When P&T committees are deciding whether to include a drug on the formulary, the safety and efficacy of the drugs under consideration are undoubtedly of the utmost importance. However, as addressed in the guidelines for therapeutic interchange, which were developed to aid pharmacists and physicians in these formulary decisions and which consider clinical efficacy and toxicity, drug costs often creep into the discussions of these decisions.

Hospital pharmacy administrators must also consider both the direct and indirect costs of therapeutic interchange (Table 1):

Table 1    Cost Considerations Associated with Instituting a Therapeutic Interchange

Direct Costs Indirect Costs
Drug acquisition Utilities
Laboratory testing Maintenance
Room and meal charges Space
Staff education and training Equipment
Resource utilization Internal labor force
Monitoring of clinical changes Supplementary labor force

Direct costs can include the acquisition price of medications, Dr. Rapp is Professor of Pharmacy at the University of Kentucky the hospital room and meal charges, laboratory tests, and ancillary procedures, as well as staff education, training, and monitoring programs designed to detect any clinical changes associated with a therapeutic interchange.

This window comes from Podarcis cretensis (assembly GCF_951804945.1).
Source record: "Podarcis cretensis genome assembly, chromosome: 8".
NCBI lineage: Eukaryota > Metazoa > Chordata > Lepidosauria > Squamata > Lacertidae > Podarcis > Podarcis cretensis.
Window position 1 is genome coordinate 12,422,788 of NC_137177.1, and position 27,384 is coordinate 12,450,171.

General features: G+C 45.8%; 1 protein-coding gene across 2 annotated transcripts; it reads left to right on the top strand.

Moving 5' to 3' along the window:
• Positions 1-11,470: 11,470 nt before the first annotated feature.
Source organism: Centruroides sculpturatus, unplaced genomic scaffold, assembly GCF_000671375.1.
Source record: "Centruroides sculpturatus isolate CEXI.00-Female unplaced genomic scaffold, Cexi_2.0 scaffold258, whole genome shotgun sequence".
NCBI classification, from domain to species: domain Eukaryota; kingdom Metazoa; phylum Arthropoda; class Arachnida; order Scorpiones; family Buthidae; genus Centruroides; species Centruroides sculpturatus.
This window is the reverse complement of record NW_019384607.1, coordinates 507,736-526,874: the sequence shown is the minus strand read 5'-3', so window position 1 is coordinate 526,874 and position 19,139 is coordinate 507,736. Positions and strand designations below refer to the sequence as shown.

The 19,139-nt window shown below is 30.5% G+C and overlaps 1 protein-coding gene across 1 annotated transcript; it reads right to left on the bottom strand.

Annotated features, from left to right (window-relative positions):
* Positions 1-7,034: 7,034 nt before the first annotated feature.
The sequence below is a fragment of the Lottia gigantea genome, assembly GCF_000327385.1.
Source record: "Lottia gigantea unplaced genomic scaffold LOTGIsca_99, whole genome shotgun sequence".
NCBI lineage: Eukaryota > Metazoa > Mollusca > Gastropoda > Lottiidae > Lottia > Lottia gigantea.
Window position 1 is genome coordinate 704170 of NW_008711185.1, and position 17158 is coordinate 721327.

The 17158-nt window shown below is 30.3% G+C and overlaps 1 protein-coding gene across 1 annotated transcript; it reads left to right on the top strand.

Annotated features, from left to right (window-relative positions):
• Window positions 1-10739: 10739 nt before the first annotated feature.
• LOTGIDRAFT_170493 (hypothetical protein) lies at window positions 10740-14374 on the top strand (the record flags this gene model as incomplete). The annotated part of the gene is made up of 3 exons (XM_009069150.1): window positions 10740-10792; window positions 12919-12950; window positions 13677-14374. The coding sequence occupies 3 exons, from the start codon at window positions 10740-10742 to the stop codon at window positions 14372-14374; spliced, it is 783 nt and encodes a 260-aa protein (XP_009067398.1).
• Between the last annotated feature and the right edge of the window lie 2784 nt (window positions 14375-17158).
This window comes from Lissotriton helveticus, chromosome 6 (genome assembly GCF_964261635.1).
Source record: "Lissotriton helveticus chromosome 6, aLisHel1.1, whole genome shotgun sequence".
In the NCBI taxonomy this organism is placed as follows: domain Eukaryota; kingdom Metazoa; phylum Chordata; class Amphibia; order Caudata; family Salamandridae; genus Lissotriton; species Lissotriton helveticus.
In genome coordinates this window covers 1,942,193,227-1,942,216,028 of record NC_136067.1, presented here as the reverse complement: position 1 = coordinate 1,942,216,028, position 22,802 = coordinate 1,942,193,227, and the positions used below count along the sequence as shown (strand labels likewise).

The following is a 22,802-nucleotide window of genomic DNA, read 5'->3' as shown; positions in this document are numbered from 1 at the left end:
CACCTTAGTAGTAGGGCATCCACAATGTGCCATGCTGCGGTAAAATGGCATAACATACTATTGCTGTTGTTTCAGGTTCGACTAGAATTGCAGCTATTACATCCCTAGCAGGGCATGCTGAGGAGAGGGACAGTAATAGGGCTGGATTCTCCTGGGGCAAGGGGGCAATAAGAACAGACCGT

Indirect costs are an equally important budgetary consideration, although they are not easily quantified or assigned to a specific area of care. Examples include the cost of utilities, maintenance, space and equipment, internal labor (e.g., nursing time), and external supplementary labor.

Therapeutic interchanges have the potential to increase overall direct and indirect costs, particularly if the new drug must be given more frequently after the switch. For instance, a switch from a respiratory cialis professional to cialis professional would result in the need for more frequent dosing, from once to twice daily. This change may increase the amount of time and resources (such as tubing, line ports, and syringes) needed for hospital pharmacists to prepare the medication and for attending nurses to administer and record the dose. An increased frequency of dosing further burdens the hospital staff with an even heavier workload. Direct and indirect costs have the potential to overshadow any anticipated savings based solely on lower drug-acquisition costs.